As the first – and until recently, only – man from the North East to win a world professional boxing title, Glenn McCrory holds a special place in the region’s sporting history.
But the former cruiserweight from Stanley has revealed he would never have boxed at all if he had not cheated the sight tests he was obliged to sit before being given his licence.
In May McCrory underwent lens replacement surgery after his eyesight got so bad it became illegal for him to drive.
By rights it ought to have robbed him of his whole working life as a top boxer-turned-pundit too.
For their own safety, boxers have to undergo a series of tests to ensure they are in the right physical condition to take on such a dangerous sport. Those checks were not always as sophisticated and rigorous as they are now.
“For as long as I can remember I’ve always had a problem with my eyes – a pretty bad problem,” McCrory explains at the offical opening of Optical Express’ new Eldon Square clinic in Newcastle.
“My biggest fear growing up was that I wouldn’t be able to play sport. When I started boxing my biggest worry was that you had to have an eye test.
“I knew as a kid the tough guys were supposed to sit in the back of the class and all that sort of thing, but being the Stanley tough guy I couldn’t, I had to sit in the front row because I couldn’t see anything otherwise!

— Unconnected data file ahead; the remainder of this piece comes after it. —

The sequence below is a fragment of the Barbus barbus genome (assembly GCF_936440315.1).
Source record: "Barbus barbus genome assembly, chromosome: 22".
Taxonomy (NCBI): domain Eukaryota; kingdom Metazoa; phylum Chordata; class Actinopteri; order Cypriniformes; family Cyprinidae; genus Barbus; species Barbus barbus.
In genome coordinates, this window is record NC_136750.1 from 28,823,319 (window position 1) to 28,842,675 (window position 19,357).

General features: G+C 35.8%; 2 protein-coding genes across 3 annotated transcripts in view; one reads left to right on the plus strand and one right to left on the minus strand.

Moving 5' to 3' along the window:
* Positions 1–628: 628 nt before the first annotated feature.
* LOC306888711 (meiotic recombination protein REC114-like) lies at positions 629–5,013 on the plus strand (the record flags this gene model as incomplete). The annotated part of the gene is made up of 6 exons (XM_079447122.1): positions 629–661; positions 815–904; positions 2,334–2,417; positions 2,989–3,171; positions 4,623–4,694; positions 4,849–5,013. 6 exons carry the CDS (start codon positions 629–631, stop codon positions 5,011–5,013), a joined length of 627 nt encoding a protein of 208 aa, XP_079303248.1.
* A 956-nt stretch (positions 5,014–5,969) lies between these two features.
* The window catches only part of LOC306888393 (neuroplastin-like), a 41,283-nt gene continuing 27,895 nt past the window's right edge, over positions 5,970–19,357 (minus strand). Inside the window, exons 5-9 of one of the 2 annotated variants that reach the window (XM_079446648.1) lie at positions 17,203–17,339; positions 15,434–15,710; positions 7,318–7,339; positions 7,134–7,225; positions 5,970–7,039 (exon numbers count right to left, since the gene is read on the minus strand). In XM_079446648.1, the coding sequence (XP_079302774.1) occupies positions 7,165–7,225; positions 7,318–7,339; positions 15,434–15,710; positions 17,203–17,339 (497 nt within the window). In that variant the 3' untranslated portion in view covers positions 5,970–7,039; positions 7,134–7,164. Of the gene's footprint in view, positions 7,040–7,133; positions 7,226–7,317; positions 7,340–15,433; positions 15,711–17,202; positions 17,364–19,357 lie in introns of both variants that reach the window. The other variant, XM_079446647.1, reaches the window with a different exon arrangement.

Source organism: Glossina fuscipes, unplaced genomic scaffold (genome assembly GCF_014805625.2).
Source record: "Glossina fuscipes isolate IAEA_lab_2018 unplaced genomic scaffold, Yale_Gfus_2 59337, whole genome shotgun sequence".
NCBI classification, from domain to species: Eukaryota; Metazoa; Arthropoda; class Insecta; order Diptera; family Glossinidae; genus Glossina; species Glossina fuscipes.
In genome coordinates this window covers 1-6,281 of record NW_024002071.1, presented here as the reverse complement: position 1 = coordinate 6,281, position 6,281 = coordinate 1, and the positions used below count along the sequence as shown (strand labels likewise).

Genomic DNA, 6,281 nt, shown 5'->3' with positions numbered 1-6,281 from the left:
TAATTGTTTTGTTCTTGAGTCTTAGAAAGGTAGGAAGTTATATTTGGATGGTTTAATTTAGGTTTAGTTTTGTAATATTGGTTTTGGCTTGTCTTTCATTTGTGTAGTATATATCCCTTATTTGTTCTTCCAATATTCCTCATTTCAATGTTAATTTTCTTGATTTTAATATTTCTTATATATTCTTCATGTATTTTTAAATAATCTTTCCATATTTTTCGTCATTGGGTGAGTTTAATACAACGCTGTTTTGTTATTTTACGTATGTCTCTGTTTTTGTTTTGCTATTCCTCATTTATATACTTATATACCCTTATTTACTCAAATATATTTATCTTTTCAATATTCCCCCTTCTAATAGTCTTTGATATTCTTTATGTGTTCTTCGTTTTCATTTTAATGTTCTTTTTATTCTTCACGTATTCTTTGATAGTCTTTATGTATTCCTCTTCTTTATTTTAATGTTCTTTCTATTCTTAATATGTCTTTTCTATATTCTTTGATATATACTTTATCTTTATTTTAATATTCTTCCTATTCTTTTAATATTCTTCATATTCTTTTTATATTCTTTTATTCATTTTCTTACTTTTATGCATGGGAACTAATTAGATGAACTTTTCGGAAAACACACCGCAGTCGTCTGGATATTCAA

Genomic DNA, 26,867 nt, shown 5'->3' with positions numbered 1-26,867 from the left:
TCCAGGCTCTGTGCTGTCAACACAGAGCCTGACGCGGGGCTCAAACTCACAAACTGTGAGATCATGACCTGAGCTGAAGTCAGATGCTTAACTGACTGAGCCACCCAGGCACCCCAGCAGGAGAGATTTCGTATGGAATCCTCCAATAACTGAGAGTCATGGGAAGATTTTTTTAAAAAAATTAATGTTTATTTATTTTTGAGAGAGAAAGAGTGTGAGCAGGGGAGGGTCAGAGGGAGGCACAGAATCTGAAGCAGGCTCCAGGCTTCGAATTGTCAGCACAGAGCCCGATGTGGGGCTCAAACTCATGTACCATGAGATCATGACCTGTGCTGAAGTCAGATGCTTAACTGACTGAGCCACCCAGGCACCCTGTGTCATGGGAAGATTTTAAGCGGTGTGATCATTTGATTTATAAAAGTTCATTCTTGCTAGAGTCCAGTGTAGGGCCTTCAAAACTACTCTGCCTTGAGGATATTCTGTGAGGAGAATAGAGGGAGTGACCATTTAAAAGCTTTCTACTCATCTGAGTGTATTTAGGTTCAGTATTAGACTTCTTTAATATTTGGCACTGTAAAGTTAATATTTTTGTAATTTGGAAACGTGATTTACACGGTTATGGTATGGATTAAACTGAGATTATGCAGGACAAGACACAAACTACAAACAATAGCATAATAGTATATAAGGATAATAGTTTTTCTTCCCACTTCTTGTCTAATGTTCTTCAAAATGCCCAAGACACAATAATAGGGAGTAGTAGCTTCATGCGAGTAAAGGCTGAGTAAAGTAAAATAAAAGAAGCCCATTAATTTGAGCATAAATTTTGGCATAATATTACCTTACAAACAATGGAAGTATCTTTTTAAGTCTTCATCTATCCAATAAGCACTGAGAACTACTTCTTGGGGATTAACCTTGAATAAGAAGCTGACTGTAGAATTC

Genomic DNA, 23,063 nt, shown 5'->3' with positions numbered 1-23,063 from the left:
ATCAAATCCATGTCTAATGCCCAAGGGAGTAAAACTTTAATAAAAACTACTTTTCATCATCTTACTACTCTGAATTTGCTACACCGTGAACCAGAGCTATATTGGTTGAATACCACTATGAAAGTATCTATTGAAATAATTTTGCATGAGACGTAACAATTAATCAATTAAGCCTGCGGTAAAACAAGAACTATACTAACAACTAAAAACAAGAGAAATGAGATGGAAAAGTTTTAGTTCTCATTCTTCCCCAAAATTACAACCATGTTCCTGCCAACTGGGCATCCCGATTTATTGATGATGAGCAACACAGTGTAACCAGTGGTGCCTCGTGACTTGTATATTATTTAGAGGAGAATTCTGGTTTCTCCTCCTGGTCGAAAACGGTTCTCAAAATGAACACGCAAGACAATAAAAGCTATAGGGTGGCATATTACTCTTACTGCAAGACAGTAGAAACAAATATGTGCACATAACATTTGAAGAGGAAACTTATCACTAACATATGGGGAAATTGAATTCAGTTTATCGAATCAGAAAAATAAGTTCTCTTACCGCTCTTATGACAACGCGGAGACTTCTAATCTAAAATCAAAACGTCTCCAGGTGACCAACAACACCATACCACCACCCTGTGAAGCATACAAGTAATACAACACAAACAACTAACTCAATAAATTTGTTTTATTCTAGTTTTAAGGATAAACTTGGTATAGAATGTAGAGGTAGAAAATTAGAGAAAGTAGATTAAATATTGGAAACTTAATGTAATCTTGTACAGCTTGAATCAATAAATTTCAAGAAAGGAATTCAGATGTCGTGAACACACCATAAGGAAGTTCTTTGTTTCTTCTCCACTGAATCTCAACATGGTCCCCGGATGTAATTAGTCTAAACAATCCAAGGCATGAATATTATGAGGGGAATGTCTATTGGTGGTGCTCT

“My great aunty and my great uncle are both blind. One sister is blind in one eye, both my sisters wore glasses, and my brother wore glasses, so I knew I would have problems.”
In recent years local fighters Akash Hussein and Daniel Cope had to undergo laser eye surgery to be allowed to box professionally, but in the late 1970s and 80s McCrory sought a different solution.
“I remember seeing something about you having a muscle in your eye and you could train that if you did exercises with it,” he said. “As a kid I’d put something five foot away, then six foot, then seven foot. I would try and train my eyes and it worked in as much as I don’t think they got decidedly worse.
“I also learned to cheat. We had a lovely guy at the Boxing Board of Control, Dr Bob Graham. Because he was so lovely he’d have a good chat to you before you did your eye test, which was standing six foot away and reading off a chart.
“That gave me time to memorise the lines.
“I would never have boxed if the tests had been stricter.
“People that knew me knew I had a problem. I went and got my eyes tested a couple of times but when I tried glasses it felt like I was going to fall over. I’d put a pair on for half a day and I couldn’t judge distances, so I’d take them off.”
While the authorities would never have let him fight had they known of McCrory’s problem, he insists it did not really hinder him.
“As far as fighting was concerned, it was never really a problem,” he says. “Harry Greb boxed (in the 1920s) and he was blind in one eye (the result of a boxing injury) and half-blind in the other, and he was probably the greatest fighter of all time.
“My favourite film, Scent of a Woman, is about a blind man. My favourite boxer was Harry Greb, who was half-blind. You had heroes who could cope with their handicap.